FA: Well, as you said, it is a not a normal F1 team. It is much more than that. It is a philosophy. It is a way of living for some people and a religion for the Italian fans as well. So, it was a surprise for me in a way how big Ferrari was. You know when you arrive to Ferrari it is a different world but it is maybe more than that. It was nice. For sure, with Stefano Domenicali and president di Montezemolo, they introduced to me some part of history for Ferrari and the important values of Ferrari, and I was discovering little by little all the things in Maranello. There was the Fiorano circuit - the house of Enzo Ferrari - many things in the first couple of months. And then you are even more impressed with the team.
Q. One of the reasons things did not work out between Ferrari and Kimi Raikkonen was that they felt he was not enough of a leader. Did you have a feeling that Ferrari was looking to you to do that for them?
FA: I don't know. My mission, my job, is to drive the car. Of course, the more information you give to the engineers and the people in Maranello the better the result will be because obviously they are great designers of the car, great engineers, but you cannot do and trust the simulation always 100 percent because sometimes the reality is different. So it is good to have this shared information between the track and Maranello, and hopefully I can help in this transition of information and develop the future in a way together. But I think both Felipe and me, we are two drivers who share this philosophy of information and we both try to contribute to the team as much as we can.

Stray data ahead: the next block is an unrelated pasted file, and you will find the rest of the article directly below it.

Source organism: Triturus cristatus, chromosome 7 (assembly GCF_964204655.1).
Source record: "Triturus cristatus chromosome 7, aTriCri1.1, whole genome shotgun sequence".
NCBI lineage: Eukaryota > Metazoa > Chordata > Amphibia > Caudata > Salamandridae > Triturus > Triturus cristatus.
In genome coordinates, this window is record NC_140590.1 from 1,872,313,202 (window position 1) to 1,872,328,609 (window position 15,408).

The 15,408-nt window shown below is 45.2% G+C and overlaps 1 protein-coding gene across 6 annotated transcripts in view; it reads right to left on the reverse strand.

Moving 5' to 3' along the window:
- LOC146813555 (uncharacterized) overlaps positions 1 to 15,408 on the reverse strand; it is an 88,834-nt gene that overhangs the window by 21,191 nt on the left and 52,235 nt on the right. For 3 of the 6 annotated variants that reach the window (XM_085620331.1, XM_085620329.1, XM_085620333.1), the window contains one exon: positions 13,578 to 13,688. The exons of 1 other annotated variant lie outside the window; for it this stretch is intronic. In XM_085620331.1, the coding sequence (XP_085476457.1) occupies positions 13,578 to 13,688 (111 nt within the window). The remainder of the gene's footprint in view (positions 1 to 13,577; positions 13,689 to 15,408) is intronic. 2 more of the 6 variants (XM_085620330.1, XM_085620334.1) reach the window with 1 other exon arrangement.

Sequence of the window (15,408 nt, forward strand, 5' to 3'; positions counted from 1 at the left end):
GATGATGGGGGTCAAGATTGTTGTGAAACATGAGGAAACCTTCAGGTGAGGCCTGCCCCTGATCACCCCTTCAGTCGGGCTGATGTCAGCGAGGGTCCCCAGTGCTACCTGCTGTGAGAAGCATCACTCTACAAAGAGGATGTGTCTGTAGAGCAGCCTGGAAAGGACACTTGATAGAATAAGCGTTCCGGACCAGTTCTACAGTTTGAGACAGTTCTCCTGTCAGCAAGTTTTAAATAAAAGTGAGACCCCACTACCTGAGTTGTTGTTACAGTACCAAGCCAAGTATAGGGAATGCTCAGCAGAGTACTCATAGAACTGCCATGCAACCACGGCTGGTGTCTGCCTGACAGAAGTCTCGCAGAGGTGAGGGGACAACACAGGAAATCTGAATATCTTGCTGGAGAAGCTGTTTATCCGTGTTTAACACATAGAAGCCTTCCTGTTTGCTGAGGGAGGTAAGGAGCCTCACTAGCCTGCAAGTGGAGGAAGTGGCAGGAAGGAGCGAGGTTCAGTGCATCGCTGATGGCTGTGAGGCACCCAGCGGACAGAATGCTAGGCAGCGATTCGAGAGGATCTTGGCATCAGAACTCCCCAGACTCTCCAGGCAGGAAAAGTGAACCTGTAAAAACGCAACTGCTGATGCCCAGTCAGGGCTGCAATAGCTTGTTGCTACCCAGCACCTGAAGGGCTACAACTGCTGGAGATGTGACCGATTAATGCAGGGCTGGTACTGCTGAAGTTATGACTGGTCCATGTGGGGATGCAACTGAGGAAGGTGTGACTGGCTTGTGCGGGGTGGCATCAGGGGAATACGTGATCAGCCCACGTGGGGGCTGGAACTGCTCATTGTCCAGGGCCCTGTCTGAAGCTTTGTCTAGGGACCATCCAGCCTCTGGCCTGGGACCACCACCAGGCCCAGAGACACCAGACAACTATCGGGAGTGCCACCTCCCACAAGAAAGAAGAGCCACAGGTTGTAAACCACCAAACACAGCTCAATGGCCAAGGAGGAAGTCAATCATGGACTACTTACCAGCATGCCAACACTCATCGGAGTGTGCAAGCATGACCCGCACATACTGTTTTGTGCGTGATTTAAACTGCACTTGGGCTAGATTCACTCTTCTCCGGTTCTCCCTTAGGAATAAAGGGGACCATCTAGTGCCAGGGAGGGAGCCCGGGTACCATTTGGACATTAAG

Q. But do you feel you have pushed them along and made a difference, made them do things that were not happening before you arrived?
Alonso was mostly all smilies during 2010 © LAT
FA: I am sure there are things that I learned from Ferrari, in terms of approaching weekends, in terms of strategy, in terms of set-ups and evolution of the car - that for me were new. And as you said there were for sure some things that I learned in the past, with the previous experiences for me, that I said to them. Probably they took some notes and maybe it helped them as well to change some things. All the information and the past experience is always helpful for a new future.
Q. You've acted as a bit of an inspiration for the team too - keeping things calm during the bad times and rallying them when needed. In Korea it was interesting you took the blame for the pit stop delay in the race, while minutes later Stefano Domenicali said it was the teams' fault. There is clearly a good team spirit...
FA: Well, I think when the team is giving you a lot, you have to deliver on the track and you have to give all you can to the team as well because if they give you 100 per cent then you have to give 100 per cent.
There were bad times in the season, like after Valencia and Silverstone where we were back in the points and it was time to show them that I was not giving up. I knew that Ferrari would never give up because Ferrari is here to win every weekend but I was making sure that they understood that I would never give up as well. I am new in the team and for sure next year I will not need to say anything because they will know me better, but this year sometimes it was better to say that.